Connected Development: How blogging has aided my reflection and development (Part 1)

What my collective blog posts would look like in old-fashioned book form... probably

You may have heard (or read) these words from me a lot:
"I would not be the teacher I am today had I not started blogging." 
(or you may be reading them for the first time, in which case welcome to my blog!)

But what do I mean? What are some specific examples of how blogging has helped me develop? When has engaging with other teachers caused me to rethink and reflect?

Read on for some answers...

Food for thought from 'pink elephants'

We've all had tough classes at some point, especially those of us who have suffered with had the pleasure of teaching young learners. I had a class like that some six academic years ago and it was tough. I got some advice from colleagues but nothing seemed to have more than a temporary effect.

Observing a trainee teacher lead a lesson with them while having far fewer discipline issues prompted me to ask myself some questions about my approach to teaching that class and I took those questions (and my half-formed answers) to my blog later that week.

This was one of the first times I had started to 'get critical' with my reflections. Beyond simply describing what had happened in the class, I started to probe deeper with questions. Even if I didn't have the answers at that time, I had set my own reflection in motion.

I brought that class back to my blog at the end of the school year to update on their/my progress and also to explore what I could do differently if I had a 'difficult' class again in the future - an important part of any reflective process.

That future would not be far away as I got the same class back the following year. That provided a great opportunity to apply the plan of action to come out of my reflections and see how effective it was. 

Would all that have been possible without putting my thoughts into words on this blog? I doubt it...

4 Cs of blogging

No, not Tyson Seburn's excellent blog, but 4 Cs that have ensured blogging has become a key part of my CPD: community, collaboration, comments, and challenges.

You could argue that old-fashioned journal writing could have enabled critical reflection and self-development in that same way my blog has... but that would be missing the crucial element of community. A blog post is immediately shareable for the author and readable for teachers around the world. That might sound daunting but it plays a crucial role in furthering critical reflection.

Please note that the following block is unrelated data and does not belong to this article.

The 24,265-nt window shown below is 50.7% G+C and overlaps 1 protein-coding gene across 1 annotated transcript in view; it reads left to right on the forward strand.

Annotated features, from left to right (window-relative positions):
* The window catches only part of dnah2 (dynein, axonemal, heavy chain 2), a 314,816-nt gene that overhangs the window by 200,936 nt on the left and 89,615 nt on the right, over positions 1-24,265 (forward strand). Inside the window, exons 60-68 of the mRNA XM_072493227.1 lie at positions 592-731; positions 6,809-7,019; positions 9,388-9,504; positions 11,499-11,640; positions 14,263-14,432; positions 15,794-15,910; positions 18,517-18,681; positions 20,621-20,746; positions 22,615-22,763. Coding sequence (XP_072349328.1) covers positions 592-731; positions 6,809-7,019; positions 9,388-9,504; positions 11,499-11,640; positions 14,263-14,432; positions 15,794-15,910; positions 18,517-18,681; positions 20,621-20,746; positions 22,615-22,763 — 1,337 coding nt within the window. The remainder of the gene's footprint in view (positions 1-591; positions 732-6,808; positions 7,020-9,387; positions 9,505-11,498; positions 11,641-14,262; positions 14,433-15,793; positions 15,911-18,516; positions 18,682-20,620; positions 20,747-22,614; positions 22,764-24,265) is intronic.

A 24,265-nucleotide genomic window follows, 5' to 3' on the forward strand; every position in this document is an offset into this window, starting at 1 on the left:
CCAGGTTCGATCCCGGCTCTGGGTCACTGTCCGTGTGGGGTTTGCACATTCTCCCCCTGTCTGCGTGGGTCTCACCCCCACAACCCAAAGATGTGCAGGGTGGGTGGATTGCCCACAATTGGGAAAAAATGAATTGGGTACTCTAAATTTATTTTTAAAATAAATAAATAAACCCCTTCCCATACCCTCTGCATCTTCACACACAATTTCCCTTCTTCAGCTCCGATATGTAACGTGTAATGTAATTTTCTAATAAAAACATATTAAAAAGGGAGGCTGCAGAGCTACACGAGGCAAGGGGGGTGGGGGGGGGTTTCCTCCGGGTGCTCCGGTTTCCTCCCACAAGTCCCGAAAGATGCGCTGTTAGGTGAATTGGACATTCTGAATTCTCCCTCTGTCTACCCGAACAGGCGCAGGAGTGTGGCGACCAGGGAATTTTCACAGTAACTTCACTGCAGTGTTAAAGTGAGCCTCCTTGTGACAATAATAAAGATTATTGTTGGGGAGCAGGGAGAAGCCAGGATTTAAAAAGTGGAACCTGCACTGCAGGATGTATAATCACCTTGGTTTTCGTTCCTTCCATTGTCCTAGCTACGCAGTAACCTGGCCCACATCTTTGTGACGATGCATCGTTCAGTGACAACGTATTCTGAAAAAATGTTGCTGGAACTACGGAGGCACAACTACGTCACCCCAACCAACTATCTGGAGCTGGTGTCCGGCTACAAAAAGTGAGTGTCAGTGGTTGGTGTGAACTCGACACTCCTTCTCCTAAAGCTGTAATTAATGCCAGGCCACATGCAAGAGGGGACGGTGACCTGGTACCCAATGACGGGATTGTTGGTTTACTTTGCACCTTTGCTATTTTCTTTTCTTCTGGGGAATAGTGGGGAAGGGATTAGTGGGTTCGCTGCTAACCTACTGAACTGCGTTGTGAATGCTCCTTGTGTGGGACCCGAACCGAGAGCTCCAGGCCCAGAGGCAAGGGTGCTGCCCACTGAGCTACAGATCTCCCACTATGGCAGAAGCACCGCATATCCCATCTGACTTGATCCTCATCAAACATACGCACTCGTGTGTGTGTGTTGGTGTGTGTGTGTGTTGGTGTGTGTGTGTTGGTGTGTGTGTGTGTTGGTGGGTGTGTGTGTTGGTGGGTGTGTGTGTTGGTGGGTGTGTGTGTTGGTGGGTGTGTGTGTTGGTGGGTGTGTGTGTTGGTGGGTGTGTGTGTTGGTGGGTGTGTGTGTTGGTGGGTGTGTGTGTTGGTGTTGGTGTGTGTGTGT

Sharing blogs through social media platforms helps build a community of teachers. Reading other teachers' posts can set off reflections about our own contexts. Comments allow author and reader to ask questions of each other to clarify, offer advice, and share experiences.

All of that is evident in the above examples. If you read the initial 'pink elephant' post, you will see a reference to Jason Renshaw's use of the term on his own blog, which set off my train of thought. The comments at the and of that post are a critically reflective goldmine, offering different perspectives and ideas on why my students were behaving as they did and the best way to approach the issues. The second post came about due to a request from another teacher for an update on how that class had developed for better or worse through the year and the final post was my attempt to give something back by sharing my new and improved ideas for classroom management.

The interactions and sharing through these posts and many others all represent an indirect form of collaboration from teachers around the globe. Some posts were also the direct result of collaboration as well - one of my favourites was my split-screen chat with Cecilia Lemos, in which we shared and discussed our developing understanding of dogme (sadly, the video platform we used to make the recording is now offline and our chat has been lost with it).

That post was the result of an on-going challenge set up by Karenne Sylvester to get teachers discussing and exploring dogme in their teaching contexts. This prompted a large group of teachers to reflect through their posts and several more to engage through reading and commenting. Other challenges around the similar time were Jason Renshaw's Wandrous Whiteboard Challenge and my own Word Cloud Blog Challenge. These, and many other 'blog challenges' before and since, provided a fun way to build community through informal collaboration and a great way to prompt reflection by relating our own experiences and reading about/commenting on relatable experiences of other teachers in different contexts.

Wait... there's more

I was also planning to delve into the following questions:

Beyond single lessons, classes and 'moments', how has blogging helped me develop my thoughts and beliefs about teaching? And how has it helped me develop beyond the classroom? Well, it's getting late here in Bahrain so I will leave those questions to a post in the near future. :)


You can see my talk on Thursday 6 April, 12.00 – 12.30 in Boisdale 1 Room as part of the LTSIG Day.

Title - Connected Development – teacher reflection and online networks

If you are not attending IATEFL, don't forget you can follow the conference via...